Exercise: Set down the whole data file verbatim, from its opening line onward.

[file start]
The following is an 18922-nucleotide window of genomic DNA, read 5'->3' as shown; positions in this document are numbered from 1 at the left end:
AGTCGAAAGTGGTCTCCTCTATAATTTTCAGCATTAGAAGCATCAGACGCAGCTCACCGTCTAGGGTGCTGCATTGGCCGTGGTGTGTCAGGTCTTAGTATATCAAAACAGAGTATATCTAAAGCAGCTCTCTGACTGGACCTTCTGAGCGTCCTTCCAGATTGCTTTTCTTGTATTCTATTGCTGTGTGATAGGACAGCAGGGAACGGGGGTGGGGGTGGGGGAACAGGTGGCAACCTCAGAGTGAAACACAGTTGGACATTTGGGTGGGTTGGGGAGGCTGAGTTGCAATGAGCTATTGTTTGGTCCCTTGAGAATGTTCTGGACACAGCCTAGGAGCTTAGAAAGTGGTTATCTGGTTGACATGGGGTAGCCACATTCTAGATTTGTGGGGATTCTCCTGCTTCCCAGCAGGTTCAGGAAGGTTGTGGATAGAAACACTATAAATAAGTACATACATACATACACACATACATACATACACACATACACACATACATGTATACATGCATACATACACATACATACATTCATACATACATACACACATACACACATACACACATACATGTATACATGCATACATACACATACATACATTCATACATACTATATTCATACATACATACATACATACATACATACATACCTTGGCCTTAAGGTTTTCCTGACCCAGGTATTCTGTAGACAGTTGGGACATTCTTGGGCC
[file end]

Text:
The following is an 18922-nucleotide window of genomic DNA, read 5'->3' as shown; positions in this document are numbered from 1 at the left end:
AGTCGAAAGTGGTCTCCTCTATAATTTTCAGCATTAGAAGCATCAGACGCAGCTCACCGTCTAGGGTGCTGCATTGGCCGTGGTGTGTCAGGTCTTAGTATATCAAAACAGAGTATATCTAAAGCAGCTCTCTGACTGGACCTTCTGAGCGTCCTTCCAGATTGCTTTTCTTGTATTCTATTGCTGTGTGATAGGACAGCAGGGAACGGGGGTGGGGGTGGGGGAACAGGTGGCAACCTCAGAGTGAAACACAGTTGGACATTTGGGTGGGTTGGGGAGGCTGAGTTGCAATGAGCTATTGTTTGGTCCCTTGAGAATGTTCTGGACACAGCCTAGGAGCTTAGAAAGTGGTTATCTGGTTGACATGGGGTAGCCACATTCTAGATTTGTGGGGATTCTCCTGCTTCCCAGCAGGTTCAGGAAGGTTGTGGATAGAAACACTATAAATAAGTACATACATACATACACACATACATACATACACACATACACACATACATGTATACATGCATACATACACATACATACATTCATACATACATACACACATACACACATACACACATACATGTATACATGCATACATACACATACATACATTCATACATACTATATTCATACATACATACATACATACATACATACATACCTTGGCCTTAAGGTTTTCCTGACCCAGGTATTCTGTAGACAGTTGGGACATTCTTGGGCC